Clinton Attorney Briefed Jake Sullivan on Trump-Russia Conspiracy

Biden national security adviser pushed collusion claims after they were debunked

White House national security adviser Jake Sullivan (Photo by Drew Angerer/Getty Images)
September 30, 2021

An attorney for the Clinton campaign exchanged emails with Biden national security adviser Jake Sullivan regarding a discredited theory of Trump-Russia collusion at the center of an ongoing special counsel investigation, the New York Times reports.

Attorney Marc Elias exchanged emails with Sullivan and other Clinton campaign officials on Sept. 15, 2016, regarding a purported link between the computer servers of Donald Trump’s real estate company and the Russian oligarch-owned Alfa Bank, the Times reported. Elias and Michael Sussmann, partners at the firm Perkins Coie, shared the data with the FBI and journalists as part of an effort to publicize allegations that the Trump campaign was working with Russia to influence the 2016 election.

Sullivan’s knowledge of the lawyers’ activities raises questions about what else he knew of the effort to push the now-debunked collusion theory. His involvement in peddling the theory is also opening him up to allegations that he pushed election disinformation.

Sussmann is charged with lying to the FBI’s general counsel during a meeting on Sept. 19, 2016, regarding the purported Alfa-Trump link. Special Counsel John Durham accused Sussmann of lying when he allegedly claimed he was not sharing the data with the FBI on behalf of a client. In reality, he was representing the Clinton campaign, the Democratic National Committee, and a tech executive who hoped to land a position in a future Clinton administration. The executive and a group of computer scientists claimed to have stumbled across computer records showing suspicious activity between Alfa and Trump’s company.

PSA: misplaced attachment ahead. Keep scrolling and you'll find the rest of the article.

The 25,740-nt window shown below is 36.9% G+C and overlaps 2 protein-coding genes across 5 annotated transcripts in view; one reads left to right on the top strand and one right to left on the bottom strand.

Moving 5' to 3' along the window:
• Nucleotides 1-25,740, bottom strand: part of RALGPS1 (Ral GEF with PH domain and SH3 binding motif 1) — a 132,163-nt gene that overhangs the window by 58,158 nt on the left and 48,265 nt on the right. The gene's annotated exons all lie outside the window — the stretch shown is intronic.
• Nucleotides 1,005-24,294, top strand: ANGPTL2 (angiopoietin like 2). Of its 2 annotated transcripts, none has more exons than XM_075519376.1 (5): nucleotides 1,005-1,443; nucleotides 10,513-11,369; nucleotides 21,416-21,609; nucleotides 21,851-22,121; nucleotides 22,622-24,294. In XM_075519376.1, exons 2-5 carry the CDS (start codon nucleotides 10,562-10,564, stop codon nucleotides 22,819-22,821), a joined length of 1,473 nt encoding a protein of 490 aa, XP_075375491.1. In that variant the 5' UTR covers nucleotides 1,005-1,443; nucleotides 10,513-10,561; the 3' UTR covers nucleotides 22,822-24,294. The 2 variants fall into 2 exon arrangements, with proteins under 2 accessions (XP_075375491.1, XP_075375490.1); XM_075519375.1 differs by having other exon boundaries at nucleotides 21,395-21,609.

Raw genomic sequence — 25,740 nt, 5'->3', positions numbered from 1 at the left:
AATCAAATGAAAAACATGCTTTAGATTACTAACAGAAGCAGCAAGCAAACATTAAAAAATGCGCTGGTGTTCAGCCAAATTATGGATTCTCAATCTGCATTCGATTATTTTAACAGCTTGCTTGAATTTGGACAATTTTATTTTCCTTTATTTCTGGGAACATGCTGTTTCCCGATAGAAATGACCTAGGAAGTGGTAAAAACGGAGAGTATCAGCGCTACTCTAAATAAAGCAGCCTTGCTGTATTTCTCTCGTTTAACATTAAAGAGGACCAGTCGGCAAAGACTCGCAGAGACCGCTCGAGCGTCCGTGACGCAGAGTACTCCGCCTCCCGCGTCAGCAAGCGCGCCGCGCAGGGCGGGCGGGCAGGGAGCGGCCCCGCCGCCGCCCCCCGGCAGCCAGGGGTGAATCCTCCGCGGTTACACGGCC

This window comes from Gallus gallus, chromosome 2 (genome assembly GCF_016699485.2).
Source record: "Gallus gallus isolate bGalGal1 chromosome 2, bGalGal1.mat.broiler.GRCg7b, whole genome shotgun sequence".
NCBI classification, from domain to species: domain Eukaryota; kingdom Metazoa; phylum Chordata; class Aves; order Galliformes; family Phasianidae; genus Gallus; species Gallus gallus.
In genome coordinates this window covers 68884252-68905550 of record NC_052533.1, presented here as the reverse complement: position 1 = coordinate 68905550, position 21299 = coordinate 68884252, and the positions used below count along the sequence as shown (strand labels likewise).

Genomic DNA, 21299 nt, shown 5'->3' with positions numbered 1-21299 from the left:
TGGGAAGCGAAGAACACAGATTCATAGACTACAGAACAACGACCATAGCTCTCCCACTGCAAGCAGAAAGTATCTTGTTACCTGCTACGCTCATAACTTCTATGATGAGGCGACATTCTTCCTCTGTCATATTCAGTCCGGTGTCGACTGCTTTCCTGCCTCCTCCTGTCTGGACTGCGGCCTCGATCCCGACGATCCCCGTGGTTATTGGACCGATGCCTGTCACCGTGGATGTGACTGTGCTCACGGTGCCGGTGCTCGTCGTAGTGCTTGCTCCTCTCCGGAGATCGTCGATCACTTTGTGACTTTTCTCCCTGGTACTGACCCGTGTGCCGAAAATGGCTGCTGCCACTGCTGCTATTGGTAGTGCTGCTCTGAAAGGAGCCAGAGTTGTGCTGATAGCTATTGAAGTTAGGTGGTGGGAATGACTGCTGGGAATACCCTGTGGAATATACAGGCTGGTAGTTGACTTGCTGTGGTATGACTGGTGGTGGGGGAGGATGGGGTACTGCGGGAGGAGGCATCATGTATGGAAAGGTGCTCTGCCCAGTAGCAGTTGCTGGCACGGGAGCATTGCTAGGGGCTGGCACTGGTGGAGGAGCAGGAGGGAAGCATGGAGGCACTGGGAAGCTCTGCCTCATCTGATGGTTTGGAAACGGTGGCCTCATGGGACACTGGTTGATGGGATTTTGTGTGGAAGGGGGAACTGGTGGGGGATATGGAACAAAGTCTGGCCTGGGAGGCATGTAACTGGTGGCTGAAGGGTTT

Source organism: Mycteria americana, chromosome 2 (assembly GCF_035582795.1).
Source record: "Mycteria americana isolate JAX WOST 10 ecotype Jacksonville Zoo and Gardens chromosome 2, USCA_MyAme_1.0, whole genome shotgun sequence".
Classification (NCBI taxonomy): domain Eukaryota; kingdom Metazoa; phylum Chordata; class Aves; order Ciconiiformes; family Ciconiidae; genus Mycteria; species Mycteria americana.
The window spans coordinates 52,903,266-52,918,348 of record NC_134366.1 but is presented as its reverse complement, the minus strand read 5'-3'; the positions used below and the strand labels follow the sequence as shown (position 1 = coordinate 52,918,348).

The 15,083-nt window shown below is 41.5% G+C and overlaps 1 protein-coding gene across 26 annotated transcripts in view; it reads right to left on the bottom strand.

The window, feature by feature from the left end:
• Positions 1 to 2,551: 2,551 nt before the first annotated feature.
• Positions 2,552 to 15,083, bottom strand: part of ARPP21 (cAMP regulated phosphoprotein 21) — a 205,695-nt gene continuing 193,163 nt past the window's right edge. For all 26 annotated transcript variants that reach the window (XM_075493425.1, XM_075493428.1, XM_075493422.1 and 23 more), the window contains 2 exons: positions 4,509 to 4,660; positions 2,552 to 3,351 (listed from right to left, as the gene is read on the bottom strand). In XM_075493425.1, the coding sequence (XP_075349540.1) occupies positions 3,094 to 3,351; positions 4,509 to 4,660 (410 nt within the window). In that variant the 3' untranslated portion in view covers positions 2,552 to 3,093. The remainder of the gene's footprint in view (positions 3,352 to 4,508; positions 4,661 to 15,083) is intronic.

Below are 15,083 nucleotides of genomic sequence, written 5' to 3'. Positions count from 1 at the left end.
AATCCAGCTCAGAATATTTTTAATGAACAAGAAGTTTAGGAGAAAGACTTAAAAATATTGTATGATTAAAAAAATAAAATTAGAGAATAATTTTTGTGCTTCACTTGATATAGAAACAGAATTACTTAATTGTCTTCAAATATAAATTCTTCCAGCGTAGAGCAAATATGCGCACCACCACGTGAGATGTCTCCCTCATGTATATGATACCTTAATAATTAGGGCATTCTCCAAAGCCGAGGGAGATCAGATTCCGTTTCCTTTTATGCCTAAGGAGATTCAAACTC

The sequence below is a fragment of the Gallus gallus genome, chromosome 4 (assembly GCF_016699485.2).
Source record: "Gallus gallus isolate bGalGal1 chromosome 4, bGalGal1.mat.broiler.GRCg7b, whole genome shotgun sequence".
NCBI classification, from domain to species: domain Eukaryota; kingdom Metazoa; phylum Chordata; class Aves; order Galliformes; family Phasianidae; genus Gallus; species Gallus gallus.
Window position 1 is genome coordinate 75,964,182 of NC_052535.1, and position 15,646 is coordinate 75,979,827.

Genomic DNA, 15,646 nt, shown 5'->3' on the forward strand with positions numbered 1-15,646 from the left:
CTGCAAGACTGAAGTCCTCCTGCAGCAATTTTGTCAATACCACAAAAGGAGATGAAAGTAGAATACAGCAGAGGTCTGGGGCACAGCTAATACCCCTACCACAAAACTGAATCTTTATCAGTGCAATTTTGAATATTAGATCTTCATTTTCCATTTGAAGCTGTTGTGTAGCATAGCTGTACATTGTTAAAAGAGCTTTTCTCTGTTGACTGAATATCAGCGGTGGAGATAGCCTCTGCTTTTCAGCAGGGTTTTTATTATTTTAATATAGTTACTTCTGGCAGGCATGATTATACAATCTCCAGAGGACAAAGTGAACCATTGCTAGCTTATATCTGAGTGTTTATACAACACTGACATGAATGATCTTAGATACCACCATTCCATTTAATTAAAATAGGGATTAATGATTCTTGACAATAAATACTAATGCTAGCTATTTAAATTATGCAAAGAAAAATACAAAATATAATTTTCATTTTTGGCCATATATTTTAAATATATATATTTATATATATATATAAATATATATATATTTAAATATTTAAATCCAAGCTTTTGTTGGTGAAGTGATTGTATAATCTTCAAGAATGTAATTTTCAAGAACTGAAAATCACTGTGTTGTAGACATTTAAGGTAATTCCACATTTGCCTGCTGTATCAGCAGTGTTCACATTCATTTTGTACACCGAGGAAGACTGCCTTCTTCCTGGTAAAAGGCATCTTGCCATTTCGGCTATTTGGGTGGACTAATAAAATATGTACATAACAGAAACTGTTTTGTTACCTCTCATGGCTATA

Alfa Bank has vehemently denied the allegations and claims that someone fabricated data linking the company to Trump.

The Sussmann indictment describes a series of interactions between Sussmann, Elias, journalists, and the computer researchers. Elias and the researchers have not been charged in the investigation. CNN reported on Thursday that Durham recently subpoenaed Perkins Coie. The National Security Council has not responded to questions about whether Sullivan has been contacted by Durham.

Sullivan publicly touted the Alfa-Trump allegation days before the 2016 election. He issued a statement on Oct. 31, 2016, citing a story in Slate that laid out the evidence for an Alfa-Trump link. Sullivan said the "secret hotline" between the Trump Organization and Alfa Bank "may be the key to unlocking the mystery of Trump’s ties to Russia." It was later revealed that Sussmann was a key source for the Slate article. It is unclear if Sullivan or others on the Clinton campaign helped with the story.

Though the FBI had determined by February 2017 that there was not a secret link between Alfa Bank and the Trump Organization, Sullivan repeatedly alleged a nefarious connection. In an interview on March 17, 2017, he told CNN that "very serious computer science experts" had uncovered "a secret hotline" between the Russian bank and Trump’s company.